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Ruins of Loropéni

The 11,130m2 property, the first to be inscribed in the country, with its imposing stone walls is the best preserved of ten fortresses in the Lobi area and is part of a larger group of 100 stone enclosures that bear testimony to the power of the trans-Saharan gold trade. Situated near the borders of Côte d’Ivoire, Ghana and Togo, the ruins have recently been shown to be at least 1,000 years old. The settlement was occupied by the Lohron or Koulango peoples, who controlled the extraction and transformation of gold in the region when it reached its apogee from the 14th to the 17th century. Much mystery surrounds this site large parts of which have yet to be excavated. The settlement seems to have been abandoned during some periods during its long history. The property which was finally deserted in the early 19th century is expected to yield much more information.

The recent inter-disciplinary project has allowed a reassessment of the history of Loropéni. This has pushed much further back the date of its construction from around the 17th century to at least the 11th century AD and disassociated it from the Gan people, mentioned in the previous evaluation report.

Indeed in spite of the many writings on these ruins since the beginning of the 20th century, no serious archaeological investigations have been undertaken to support information from oral traditions and the other documentary sources. The recent targeted excavations were to thus able to start to bridge this gap.

It is necessary to locate the construction of the Loropéni ruins in the geopolitical context of the sub-Saharan kingdoms. They appeared after the fall of the first empires of Ghana, Mali, and Songhai, when there were migrations of gold miners and goldsmiths into the Lobi area, and well before the development to the south of the Akan kingdoms, such as the powerful Ashanti kingdom, which caused migrations to the north as people fled slave hunters. Around Lobi country are the remains of many gold mines such as Werimitangna, close to Loropéni.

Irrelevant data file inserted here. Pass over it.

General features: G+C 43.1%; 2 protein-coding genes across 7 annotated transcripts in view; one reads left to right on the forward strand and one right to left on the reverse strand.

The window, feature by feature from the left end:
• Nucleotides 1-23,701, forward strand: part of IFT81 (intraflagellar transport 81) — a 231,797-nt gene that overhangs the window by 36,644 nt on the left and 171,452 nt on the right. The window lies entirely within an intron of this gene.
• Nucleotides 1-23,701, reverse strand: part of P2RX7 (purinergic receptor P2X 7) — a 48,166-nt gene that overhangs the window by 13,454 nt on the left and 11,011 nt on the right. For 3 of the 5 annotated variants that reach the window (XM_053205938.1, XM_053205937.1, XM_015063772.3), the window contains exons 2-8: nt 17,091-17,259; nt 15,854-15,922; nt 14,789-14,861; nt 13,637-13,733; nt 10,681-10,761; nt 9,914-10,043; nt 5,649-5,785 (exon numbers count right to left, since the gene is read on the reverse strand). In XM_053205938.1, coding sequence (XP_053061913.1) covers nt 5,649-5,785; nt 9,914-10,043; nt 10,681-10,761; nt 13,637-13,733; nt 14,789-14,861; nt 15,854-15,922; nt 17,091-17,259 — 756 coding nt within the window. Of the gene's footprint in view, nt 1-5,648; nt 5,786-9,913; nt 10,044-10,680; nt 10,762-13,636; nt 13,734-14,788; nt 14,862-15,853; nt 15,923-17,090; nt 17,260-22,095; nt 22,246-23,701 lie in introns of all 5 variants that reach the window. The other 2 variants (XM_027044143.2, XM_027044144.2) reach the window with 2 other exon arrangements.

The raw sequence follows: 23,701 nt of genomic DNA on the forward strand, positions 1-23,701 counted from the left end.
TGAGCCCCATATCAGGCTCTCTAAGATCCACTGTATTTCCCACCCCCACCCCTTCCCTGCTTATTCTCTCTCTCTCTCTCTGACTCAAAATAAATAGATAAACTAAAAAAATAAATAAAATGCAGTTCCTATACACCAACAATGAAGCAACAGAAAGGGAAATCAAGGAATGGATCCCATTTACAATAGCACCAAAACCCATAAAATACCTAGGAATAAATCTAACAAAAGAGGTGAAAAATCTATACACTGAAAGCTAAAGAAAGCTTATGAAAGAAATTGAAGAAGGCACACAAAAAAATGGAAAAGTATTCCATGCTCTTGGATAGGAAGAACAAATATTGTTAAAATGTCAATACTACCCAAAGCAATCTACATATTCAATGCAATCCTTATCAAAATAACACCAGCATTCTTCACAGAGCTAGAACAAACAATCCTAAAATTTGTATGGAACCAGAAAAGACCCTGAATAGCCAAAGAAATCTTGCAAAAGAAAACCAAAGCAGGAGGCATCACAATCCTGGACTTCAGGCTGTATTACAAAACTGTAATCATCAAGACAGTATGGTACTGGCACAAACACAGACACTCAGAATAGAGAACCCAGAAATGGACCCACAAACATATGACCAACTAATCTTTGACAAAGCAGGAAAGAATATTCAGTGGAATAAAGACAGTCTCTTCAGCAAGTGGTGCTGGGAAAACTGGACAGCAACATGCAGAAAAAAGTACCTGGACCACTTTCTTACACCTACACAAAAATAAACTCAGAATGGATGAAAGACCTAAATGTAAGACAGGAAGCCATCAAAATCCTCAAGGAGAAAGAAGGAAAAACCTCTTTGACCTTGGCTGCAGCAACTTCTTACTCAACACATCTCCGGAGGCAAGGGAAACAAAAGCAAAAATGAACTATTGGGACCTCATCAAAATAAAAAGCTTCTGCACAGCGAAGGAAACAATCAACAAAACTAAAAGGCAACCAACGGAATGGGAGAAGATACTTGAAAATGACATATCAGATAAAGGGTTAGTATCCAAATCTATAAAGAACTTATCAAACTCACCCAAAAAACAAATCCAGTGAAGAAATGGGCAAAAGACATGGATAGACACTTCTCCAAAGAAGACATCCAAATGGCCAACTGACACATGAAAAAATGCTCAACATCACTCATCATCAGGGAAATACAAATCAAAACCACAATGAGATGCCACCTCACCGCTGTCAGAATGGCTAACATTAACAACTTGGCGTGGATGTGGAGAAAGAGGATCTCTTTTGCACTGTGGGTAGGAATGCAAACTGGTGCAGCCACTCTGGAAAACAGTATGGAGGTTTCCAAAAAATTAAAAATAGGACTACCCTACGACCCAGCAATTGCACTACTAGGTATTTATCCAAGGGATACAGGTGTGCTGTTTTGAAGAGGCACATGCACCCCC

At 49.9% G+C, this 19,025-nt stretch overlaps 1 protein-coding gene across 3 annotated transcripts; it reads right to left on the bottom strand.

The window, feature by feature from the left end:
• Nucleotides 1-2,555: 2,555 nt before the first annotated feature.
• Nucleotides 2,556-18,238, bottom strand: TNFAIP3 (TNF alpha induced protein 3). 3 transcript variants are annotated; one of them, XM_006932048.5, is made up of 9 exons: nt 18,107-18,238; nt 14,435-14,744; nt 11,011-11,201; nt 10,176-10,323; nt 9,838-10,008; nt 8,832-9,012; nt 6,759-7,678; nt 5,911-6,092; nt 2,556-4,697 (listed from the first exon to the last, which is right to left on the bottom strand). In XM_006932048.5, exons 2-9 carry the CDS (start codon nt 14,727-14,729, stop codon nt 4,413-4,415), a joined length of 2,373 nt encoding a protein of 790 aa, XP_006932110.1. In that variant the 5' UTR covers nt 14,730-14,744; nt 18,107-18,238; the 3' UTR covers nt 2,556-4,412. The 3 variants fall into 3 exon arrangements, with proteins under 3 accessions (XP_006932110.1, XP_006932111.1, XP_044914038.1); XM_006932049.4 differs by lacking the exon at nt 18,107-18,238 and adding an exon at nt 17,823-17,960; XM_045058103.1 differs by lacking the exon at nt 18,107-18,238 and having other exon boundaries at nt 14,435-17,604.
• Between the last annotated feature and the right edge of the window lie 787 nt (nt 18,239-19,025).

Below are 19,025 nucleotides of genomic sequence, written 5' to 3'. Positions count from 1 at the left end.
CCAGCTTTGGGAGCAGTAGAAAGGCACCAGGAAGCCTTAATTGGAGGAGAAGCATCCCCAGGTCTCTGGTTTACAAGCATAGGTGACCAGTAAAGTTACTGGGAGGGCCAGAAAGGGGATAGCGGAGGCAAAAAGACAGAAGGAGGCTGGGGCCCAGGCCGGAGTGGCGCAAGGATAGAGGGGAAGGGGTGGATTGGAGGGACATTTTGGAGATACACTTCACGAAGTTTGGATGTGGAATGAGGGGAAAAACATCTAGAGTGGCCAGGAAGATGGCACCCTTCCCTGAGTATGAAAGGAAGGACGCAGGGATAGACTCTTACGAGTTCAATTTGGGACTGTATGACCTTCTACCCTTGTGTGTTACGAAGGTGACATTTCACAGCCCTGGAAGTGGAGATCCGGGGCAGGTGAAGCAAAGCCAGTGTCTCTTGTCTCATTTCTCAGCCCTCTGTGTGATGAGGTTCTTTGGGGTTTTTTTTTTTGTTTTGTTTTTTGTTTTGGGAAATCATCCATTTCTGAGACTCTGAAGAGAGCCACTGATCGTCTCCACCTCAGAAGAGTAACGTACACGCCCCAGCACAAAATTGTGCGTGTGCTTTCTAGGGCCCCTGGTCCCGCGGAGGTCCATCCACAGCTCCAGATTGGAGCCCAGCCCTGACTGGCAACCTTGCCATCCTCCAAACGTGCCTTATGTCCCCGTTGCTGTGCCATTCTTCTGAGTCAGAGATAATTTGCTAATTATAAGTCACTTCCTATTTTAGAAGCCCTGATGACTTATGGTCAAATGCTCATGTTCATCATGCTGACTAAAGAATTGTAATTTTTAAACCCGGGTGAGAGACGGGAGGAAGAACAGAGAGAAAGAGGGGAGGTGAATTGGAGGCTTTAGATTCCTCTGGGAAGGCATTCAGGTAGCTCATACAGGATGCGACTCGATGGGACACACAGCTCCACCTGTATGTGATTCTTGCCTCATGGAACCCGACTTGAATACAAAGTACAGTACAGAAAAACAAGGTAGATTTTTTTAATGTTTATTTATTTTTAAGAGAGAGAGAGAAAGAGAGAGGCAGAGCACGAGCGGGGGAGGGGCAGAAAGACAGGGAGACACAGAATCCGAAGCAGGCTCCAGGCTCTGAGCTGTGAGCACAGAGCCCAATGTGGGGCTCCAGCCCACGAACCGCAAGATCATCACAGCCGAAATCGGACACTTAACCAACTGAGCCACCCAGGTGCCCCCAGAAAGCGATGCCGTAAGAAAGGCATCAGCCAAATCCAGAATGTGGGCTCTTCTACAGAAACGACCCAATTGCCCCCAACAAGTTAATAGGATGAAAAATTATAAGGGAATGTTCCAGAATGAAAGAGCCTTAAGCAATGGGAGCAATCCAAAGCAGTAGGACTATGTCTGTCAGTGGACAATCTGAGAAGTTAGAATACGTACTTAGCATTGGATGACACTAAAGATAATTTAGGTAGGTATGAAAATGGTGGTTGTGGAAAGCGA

The gold bearing region was connected by caravans to the large commercial cites to the north on the river Niger, such as Djénné, Mopti and Timbuktu and from there across the Sahara to north Africa., It was probably later that the gold was traded south to the Atlantic coast. Lobi country is crossed by the north-south Mopti - Sore-Dioulasso - Kong route, and the east-southwest route from Ouagadougou, through Boromo, Diébougou, Gaoua, to Bondoukou.

The ruins have long been associated with the gold trade but the evidence for this is circumstantial. It is suggested that such large and fortified structures need to be associated with defending a high value product and the need to house labour. The southern enclose could have been used for slaves or miners at the gold mines. However no direct evidence for gold or for the use of the southern enclosure was forthcoming from the recent excavations.

Most oral traditions collected since the "discovery" of the ruins in 1902 indicate the Koulango people as builders of fortresses in the area, as well as in Burkina Faso in Ivory Coast. However, the most recent research shows that the Koulango were preceded by Lorhon and Nabé peoples who migrated south into the area and were known to be in the area of Kong, from the 10th century.

The Gan, who have been attributed as being the builders of the ruins, simply re-used them from the end of the 17th century when they left the territory of current Ghana to escape oppression from the Ashanti. At around the same time the focus of gold production moved south to the Ashanti area and the gold trade declined around the Lobi area. With its decline the fortified buildings were abandoned to be re-colonised by the Gan.
This is contrary to the work of Madeleine Père, recently published posthumously, who maintained that the Loropéni settlement would have been built by Tokpã Farma, ninth king of the dynasty of Gan, towards the end of his life with the aim of transferring the capital to it from Obiré. This project apparently did not meet with the approval of the ancestors and he died three years later. This explains the name ‘Kpôkayâga', the house of the refusal, by which the site is known. In the previous report it was stated that not all local historians and archaeologists accept the attributions of the ruins to the Gan. It was suggested that archaeological excavations could provide evidence to help understand the genesis of the ruins and this indeed has been the case.

Certain versions of oral tradition record that the quadrangular ramparts were initially built, then the interior partitions and finally the buildings. Observation of the junction between the walls corroborates this assertion.
Recent studies and excavations have revealed evidence for use over a long duration and with possible discontinuities, or even periods of abandonment. Certain zones present several coats of plaster (up to five perfectly distinct layers), and the mortar in the external walls shows clearly several repairs. The higher levels from the excavation show a poverty of finds suggesting that the places could have been looted. Loropéni seems to have fallen out of use in the early to mid 19th century and before colonial times. The trees growing out of the ruins confirm this timescale.

The recent research has provided some enlightenment, but more work is needed. The conclusion of the archaeological report is that it is necessary to set up a research programme of a few years duration to elucidate better the function, use and historical context of the ruins.
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